How do you know? said a mechanic.

Nobody gets born with­out some­one know­ing about it. It’s the way this country’s run, the folk­lorists said. And the mechan­ic who heard them say this just smiled, shook his head. Com­ing down here, talk­ing like that, he thought to him­self. You have no idea how this country’s run.

And then there was the sto­ry about the folk­lorists them­selves, how one of them had tried to cap­ture the sound of Earl and Orville Spleen. Knew they were work­ing with the C.C. Can­de­labra Cir­cus then, were some­where in Alaba­ma. Liked to set them­selves down on two stools, knee to knee, among the ani­mals after they’d gone to sleep, close their eyes, and play until dawn. The sto­ry went that it took the man a week of dri­ving around the state, ask­ing after a cir­cus, until he found them at last on a fair­ground in Maren­go Coun­ty. Drove up while they were just sit­ting down. Wait­ed for hours while they fell into a trance, then turned on his machine. He only got a minute into it before they woke up, destroyed the record­ing equip­ment, set the car on fire. The folk­lorist woke up in a vet’s office the next morn­ing, splints on both his legs and his right arm. The smell of horse all around. They beat you pret­ty good, the vet said. You’re lucky the noise woke up their boss. Accord­ing to him, they would have killed you, except the boss said he’d fire them if they did.

I should go back there and thank him, the folk­lorist said.

No, you shouldn’t, the vet said.

That nev­er hap­pened, the oth­er folk­lorists said. If it did, we’d know about it. Wouldn’t the researcher have said something?

Maybe not, a truck dri­ver said. You nev­er know what peo­ple won’t tell you.

Then the record­ing was found, in a fil­ing cab­i­net sal­vaged from the 2010 flood in Alcorn Coun­ty, Mis­sis­sip­pi. It had come down from Ten­nessee, a sin­gle pressed 78, unla­beled. The own­er hadn’t even known it was there. The folk­lorists sent it around among them­selves. A queer thing. Not a tune any of them rec­og­nized, a tonal­i­ty that didn’t seem South­ern. The ban­jo too loud to dis­cern the true notes. The style too mod­ern to be from the 1920s or even the 1930s, they said. And why had some­one made a 78 of it? An unspo­ken agree­ment among them to talk about every­thing but the last few sec­onds, the sounds of vio­lence. It’s a fraud, the skep­tics said. Some­one try­ing to make us believe. They said it with such con­vic­tion in the day­time. But at night, dri­ving on the inter­state, they could not get the bru­tal­i­ty out of their heads. Won­dered just how much was still hid­ing from them. Wait­ing for them to get home.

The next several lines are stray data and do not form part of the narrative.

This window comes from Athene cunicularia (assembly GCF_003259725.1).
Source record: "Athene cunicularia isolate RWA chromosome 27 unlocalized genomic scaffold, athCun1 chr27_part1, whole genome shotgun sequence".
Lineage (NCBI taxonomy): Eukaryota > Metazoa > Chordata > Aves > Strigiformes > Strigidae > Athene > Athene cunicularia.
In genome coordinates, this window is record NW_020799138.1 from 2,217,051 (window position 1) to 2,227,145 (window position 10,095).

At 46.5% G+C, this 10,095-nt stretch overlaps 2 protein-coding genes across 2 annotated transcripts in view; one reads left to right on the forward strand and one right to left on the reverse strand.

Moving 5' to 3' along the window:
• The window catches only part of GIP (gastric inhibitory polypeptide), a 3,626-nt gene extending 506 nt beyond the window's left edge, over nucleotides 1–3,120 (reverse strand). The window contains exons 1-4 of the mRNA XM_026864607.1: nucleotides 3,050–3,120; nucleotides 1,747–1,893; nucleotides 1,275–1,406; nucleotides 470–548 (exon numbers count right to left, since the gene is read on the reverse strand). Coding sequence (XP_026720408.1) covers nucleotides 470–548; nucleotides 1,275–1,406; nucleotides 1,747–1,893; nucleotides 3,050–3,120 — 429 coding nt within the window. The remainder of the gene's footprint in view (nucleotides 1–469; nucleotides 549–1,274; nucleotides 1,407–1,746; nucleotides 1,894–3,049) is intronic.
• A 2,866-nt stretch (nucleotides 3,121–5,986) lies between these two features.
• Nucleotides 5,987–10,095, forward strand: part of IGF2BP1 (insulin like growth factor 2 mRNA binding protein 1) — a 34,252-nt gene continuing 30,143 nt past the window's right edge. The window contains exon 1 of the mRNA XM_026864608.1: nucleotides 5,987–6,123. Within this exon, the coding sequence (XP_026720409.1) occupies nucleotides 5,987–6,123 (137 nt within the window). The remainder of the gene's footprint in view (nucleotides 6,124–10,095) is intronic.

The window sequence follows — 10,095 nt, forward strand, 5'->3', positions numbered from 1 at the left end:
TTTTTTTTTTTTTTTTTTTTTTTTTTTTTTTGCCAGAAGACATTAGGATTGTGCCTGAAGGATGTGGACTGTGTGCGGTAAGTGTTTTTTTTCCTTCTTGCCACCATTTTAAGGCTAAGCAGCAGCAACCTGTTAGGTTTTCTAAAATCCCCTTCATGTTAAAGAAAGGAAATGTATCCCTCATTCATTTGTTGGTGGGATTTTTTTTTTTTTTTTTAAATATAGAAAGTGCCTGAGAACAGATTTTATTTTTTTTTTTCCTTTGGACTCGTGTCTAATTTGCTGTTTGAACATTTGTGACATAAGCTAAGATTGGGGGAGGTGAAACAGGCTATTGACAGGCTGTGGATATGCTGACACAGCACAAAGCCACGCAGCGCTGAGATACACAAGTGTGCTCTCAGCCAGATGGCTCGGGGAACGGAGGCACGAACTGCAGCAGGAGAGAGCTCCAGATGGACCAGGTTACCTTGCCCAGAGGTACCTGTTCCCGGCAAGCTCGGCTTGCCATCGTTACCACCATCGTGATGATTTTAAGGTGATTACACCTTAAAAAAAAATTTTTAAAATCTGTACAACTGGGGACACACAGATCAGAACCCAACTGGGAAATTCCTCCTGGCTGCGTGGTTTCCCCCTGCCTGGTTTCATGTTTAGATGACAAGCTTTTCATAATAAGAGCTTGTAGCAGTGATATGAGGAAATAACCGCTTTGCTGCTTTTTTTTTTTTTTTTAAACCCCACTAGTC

{Lis­ten to the Spleen Broth­ers 78}

Bri­an Fran­cis Slat­tery is an edi­tor, writer, and musi­cian. He is the author of the nov­els, Lib­er­a­tion: Being the Adven­tures of the Slick Six After the Col­lapse of the Unit­ed States of Amer­i­ca and Space­man Blues: A Love Song. His eth­no­mu­si­co­log­i­cal stud­ies were most recent­ly sup­port­ed by a grant from the J. A. Lomax Wan­der­ing Spir­it and Rur­al Resources Exploita­tion Foundation.